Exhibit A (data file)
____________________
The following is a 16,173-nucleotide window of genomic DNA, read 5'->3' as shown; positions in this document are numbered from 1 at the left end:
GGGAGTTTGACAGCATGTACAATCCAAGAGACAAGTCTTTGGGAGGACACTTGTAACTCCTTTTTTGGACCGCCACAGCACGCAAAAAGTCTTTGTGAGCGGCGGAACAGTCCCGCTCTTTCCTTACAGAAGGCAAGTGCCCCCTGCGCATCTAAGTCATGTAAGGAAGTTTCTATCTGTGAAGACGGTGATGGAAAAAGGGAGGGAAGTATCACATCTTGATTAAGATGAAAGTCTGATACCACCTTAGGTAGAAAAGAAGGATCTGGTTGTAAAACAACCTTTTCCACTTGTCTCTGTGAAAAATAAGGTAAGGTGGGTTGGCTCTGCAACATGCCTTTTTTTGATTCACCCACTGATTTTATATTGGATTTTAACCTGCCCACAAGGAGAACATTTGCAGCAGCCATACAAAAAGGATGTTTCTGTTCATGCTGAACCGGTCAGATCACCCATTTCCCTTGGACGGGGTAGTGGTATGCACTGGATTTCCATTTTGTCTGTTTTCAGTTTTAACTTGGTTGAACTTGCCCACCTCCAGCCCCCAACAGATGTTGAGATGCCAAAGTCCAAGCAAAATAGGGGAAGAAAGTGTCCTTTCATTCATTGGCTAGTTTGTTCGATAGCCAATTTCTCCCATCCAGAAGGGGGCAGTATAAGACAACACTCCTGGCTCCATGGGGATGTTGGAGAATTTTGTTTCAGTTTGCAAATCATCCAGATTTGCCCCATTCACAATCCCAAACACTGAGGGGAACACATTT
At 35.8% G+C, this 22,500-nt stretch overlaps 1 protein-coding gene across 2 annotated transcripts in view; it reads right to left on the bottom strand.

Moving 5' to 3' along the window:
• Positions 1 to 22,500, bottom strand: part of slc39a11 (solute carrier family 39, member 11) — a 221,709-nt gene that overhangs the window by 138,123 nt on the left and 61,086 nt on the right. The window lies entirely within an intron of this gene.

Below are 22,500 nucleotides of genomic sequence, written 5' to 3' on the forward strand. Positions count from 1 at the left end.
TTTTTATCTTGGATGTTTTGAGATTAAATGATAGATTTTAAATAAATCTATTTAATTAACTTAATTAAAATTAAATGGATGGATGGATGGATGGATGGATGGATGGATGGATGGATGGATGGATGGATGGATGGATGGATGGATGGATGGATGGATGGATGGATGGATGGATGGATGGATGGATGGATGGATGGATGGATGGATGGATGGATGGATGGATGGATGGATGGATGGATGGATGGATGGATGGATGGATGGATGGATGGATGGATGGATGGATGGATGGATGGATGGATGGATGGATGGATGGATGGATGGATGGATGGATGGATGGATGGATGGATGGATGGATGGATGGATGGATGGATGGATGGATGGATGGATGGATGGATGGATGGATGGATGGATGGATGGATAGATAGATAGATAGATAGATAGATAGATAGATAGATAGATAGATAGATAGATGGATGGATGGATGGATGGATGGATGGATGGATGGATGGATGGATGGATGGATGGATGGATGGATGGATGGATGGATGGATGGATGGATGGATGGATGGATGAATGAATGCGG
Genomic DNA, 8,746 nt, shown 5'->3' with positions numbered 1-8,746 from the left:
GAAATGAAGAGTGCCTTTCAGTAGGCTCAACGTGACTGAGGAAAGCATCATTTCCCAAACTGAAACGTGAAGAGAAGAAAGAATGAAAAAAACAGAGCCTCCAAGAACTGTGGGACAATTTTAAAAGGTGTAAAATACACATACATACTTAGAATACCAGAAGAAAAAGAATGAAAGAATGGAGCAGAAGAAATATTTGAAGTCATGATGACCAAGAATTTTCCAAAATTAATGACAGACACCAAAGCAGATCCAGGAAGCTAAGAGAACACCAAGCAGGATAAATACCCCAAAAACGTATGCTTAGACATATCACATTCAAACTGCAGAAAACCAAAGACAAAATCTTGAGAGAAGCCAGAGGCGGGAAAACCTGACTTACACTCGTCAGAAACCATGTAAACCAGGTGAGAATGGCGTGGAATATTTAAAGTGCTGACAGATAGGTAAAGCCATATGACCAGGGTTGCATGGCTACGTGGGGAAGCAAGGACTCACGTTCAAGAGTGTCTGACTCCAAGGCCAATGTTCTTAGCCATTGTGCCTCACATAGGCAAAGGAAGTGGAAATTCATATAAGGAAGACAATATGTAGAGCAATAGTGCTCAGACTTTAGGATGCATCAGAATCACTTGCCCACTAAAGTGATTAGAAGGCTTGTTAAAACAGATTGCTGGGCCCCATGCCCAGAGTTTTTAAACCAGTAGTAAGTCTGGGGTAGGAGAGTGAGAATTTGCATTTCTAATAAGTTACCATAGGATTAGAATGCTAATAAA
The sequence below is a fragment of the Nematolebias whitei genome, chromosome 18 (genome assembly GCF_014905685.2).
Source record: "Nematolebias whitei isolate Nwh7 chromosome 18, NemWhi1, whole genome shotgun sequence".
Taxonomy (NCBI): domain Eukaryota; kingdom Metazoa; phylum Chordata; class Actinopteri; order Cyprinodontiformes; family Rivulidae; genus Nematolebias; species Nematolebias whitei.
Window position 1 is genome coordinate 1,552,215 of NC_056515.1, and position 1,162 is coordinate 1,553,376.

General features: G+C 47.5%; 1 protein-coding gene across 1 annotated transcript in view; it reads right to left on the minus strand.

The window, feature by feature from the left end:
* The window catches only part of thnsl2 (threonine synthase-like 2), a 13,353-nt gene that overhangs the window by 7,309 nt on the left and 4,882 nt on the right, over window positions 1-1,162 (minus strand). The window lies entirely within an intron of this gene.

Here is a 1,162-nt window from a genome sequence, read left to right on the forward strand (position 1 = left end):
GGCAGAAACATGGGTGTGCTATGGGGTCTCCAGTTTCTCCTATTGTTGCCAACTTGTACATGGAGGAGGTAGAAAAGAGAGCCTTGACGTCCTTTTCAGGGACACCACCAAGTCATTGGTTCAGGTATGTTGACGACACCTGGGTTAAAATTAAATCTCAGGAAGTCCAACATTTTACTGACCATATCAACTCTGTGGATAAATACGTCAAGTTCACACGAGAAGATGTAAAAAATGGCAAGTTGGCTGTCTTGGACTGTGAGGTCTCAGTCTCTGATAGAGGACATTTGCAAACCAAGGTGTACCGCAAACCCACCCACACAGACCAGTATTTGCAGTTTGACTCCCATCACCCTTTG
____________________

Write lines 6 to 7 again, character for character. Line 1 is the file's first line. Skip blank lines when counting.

Below are 22,500 nucleotides of genomic sequence, written 5' to 3' on the forward strand. Positions count from 1 at the left end.
TTTTTATCTTGGATGTTTTGAGATTAAATGATAGATTTTAAATAAATCTATTTAATTAACTTAATTAAAATTAAATGGATGGATGGATGGATGGATGGATGGATGGATGGATGGATGGATGGATGGATGGATGGATGGATGGATGGATGGATGGATGGATGGATGGATGGATGGATGGATGGATGGATGGATGGATGGATGGATGGATGGATGGATGGATGGATGGATGGATGGATGGATGGATGGATGGATGGATGGATGGATGGATGGATGGATGGATGGATGGATGGATGGATGGATGGATGGATGGATGGATGGATGGATGGATGGATGGATGGATGGATGGATGGATGGATGGATGGATGGATGGATGGATGGATGGATGGATGGATGGATGGATGGATGGATGGATGGATAGATAGATAGATAGATAGATAGATAGATAGATAGATAGATAGATAGATAGATGGATGGATGGATGGATGGATGGATGGATGGATGGATGGATGGATGGATGGATGGATGGATGGATGGATGGATGGATGGATGGATGGATGGATGGATGGATGAATGAATGCGG